The process of biopolishing and beach clean up can be further combined with dyeing step and performed in a single solution. A process for combined bleach clean up, biopolishing and dyeing of treating textile, comprising (i) adding into the aqueous solution, an enzyme system for removing hydrogen peroxide, (ii) adding an enzyme system for bio-polishing, wherein steps (i) and (ii) take place simultaneously or sequentially in a single solution containing the textile, and (iii) supplementing the aqueous solution with one or more dyestuff and incubating the textile for a sufficient time to achieve dyed textile.

Preferably, the dyestuff is reactive dye. Preferably, the system for removing hydrogen peroxide is the enzyme system comprises catalase, and the enzyme system for bio-polishing comprises cellulase and/or protease.

Preferably, the system for removing hydrogen peroxide is chemical reducing agent, and the enzyme system for bio-polishing is cellulase and/or protease.

Preferably, the textile is cellulose-containing or cellulosic fabrics, such as cotton, viscose, rayon, ramie, linen, lyocell, or mixtures thereof, or mixtures of any of these fibers together with synthetic fibers or other natural fibers.

Preferably, the cellulase is derived from a species of Aspergillus, Bacillus, Fusarium, Geotricum, Humicola, Irpex, Myceliophthora, Penicillium, Phanerochaete, Schizophyllum, Scytalidium, Thermomyces, Trichoderma, or Thielavia, and more preferably the cellulase is derived from Aspergillus aculeatus, Aspergillus niger, Humicola insolens, Myceliophthora thermophila, Thielavia terrestis, Trichoderma harzianum, and Trichoderma reesei.

Preferably, the catalase is derived from bacteria such as Bacillus, Pseudomonas or Streptomyces strain; yeast such as Candida, Kluyveromyces, Pichia, Saccharomyces, Schizosaccharomyces or Yarrowia; fungi such as Acremonium, Aspergillus, Aureobasidium, Bjerkandera, Ceriporiopsis, Coprinus, Coriolus, Cryptococcus, Filibasidium, Fusarium, Humicola, Magnaporthe, Mucor, Myceliphthora, Neocallimastix, Neurospora, Paecilomyces, Penicillium, Phanerochaete, Phlebia, Piromyces, Pleurotus, Schizophyllum, Talaromyces, Thermoascus, Thielavia, Tolypocladium, Trametes or Trichoderma strain; or animals such as pig liver, beef lever. The present invention further provides an enzyme composition comprising (i) a system for removing hydrogen peroxide, and (ii) an enzyme system for bio-polishing. The system for removing hydrogen peroxide can be catalase, or chemical reducing agent. The chemical reducing agent is preferably sodium hyposulphate, while the enzyme system for biopolishing is preferably cellulase.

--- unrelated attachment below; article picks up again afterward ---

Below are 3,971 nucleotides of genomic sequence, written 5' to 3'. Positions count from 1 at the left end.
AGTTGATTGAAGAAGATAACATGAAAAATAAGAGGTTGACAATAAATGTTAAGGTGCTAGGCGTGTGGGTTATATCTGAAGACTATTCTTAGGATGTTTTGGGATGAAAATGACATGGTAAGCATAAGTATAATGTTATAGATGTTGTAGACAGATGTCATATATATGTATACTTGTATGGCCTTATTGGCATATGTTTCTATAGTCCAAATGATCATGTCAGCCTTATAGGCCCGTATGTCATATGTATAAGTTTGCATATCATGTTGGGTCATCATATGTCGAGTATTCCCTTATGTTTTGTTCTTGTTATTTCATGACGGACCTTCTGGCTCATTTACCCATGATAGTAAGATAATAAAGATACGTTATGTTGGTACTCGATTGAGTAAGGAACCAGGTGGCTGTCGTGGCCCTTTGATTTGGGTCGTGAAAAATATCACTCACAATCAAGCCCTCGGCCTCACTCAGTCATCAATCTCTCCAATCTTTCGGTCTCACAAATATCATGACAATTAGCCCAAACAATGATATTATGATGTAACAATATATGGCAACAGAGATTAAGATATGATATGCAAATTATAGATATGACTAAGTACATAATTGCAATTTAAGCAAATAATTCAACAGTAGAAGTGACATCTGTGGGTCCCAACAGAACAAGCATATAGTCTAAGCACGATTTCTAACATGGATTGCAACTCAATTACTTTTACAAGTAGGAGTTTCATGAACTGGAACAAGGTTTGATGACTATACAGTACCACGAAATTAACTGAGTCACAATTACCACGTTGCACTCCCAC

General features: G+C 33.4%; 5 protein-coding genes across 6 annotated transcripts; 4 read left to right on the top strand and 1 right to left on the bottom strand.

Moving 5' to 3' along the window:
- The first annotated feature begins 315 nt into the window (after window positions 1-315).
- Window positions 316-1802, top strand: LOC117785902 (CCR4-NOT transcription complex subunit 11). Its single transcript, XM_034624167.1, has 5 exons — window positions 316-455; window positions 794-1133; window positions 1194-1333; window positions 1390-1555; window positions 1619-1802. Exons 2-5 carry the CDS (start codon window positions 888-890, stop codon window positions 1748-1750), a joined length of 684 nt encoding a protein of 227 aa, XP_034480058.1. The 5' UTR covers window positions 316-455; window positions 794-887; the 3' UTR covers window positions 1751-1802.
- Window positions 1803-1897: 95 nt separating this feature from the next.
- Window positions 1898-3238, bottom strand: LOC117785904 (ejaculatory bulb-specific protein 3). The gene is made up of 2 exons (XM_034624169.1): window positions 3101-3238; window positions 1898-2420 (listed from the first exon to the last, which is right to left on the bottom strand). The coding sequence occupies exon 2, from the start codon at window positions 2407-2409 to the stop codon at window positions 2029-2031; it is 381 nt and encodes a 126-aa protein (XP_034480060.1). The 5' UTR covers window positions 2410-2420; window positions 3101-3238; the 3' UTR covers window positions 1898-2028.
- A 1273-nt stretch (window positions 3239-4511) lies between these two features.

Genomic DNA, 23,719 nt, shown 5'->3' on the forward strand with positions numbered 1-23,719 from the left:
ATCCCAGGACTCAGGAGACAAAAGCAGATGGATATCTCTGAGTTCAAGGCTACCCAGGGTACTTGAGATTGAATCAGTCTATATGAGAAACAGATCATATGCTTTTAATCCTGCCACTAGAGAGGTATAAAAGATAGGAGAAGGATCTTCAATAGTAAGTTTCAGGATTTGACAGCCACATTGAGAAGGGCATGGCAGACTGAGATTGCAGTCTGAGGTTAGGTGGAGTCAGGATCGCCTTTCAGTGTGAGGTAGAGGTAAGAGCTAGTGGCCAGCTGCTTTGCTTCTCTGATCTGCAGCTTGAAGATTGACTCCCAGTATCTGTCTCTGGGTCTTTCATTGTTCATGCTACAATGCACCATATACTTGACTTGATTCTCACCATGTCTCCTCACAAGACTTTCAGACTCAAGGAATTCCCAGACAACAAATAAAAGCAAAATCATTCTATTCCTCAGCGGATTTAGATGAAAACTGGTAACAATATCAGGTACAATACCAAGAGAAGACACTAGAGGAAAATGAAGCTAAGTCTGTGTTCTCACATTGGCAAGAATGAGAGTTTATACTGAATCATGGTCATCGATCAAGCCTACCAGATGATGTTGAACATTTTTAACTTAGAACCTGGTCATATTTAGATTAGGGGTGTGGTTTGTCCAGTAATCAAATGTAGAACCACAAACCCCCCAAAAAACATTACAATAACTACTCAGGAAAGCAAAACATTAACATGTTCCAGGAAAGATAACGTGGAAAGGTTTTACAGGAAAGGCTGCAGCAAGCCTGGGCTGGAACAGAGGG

When biopolishing and bleach clean up take place simultaneously or sequentially in the same treating solution, compared to traditional processes involving separated biopolishing and bleach clean up, a pH adjusting step and temperature adjusting step are avoided in the present invention. Another advantage of the invention is that process time is saved/reduced as biopolishing and bleach clean up may be carried out simultaneously. The methods and compositions of the present invention of combining bio-polishing and bleaching clean-up in one step thus save time, energy and water. Furthermore, when dyeing step is combined with bleach clean up and biopolishing in the same treating solution, it makes the process even more efficient.

DETAILED DESCRIPTION OF THE INVENTION

Textiles

In the context of the invention the term “textile” refers to fabrics.

Fabric can be constructed from fibers by weaving, knitting or non-woven operations.

Weaving and knitting require yarn as the input whereas the non-woven fabric is the result of random bonding of fibers (paper can be thought of as non-woven). In the present context, the term “fabric” is also intended to include fibers and other types of processed fabrics.

Woven fabric is constructed by weaving “filling” or weft yarns between wrap yarns stretched in the longitudinal direction on the loom. The wrap yarns must be sized before weaving in order to lubricate and protect them from abrasion at the high speed insertion of the filling yarns during weaving. The filling yarn can be woven through the warp yarns in a “over one-under the next” fashion (plain weave) or by “over one-under two” (twill) or any other myriad of permutations. Strength, texture and pattern are related not only to the type/quality of the yarn but also the type of weave. Generally, dresses, shirts, pants, sheeting's, towels, draperies, etc. are produced from woven fabric.

Knitting is forming a fabric by joining together interlocking loops of yarn. As opposed to weaving which is constructed from two types of yarn and has many “ends”, knitted fabric is produced from a single continuous strand of yarn. As with weaving, there are many different ways to loop yarn together and the final fabric properties are dependent both upon the yarn and the type of knit. Underwear, sweaters, socks, sport shirts, sweat shirts, etc. are derived from knit fabrics.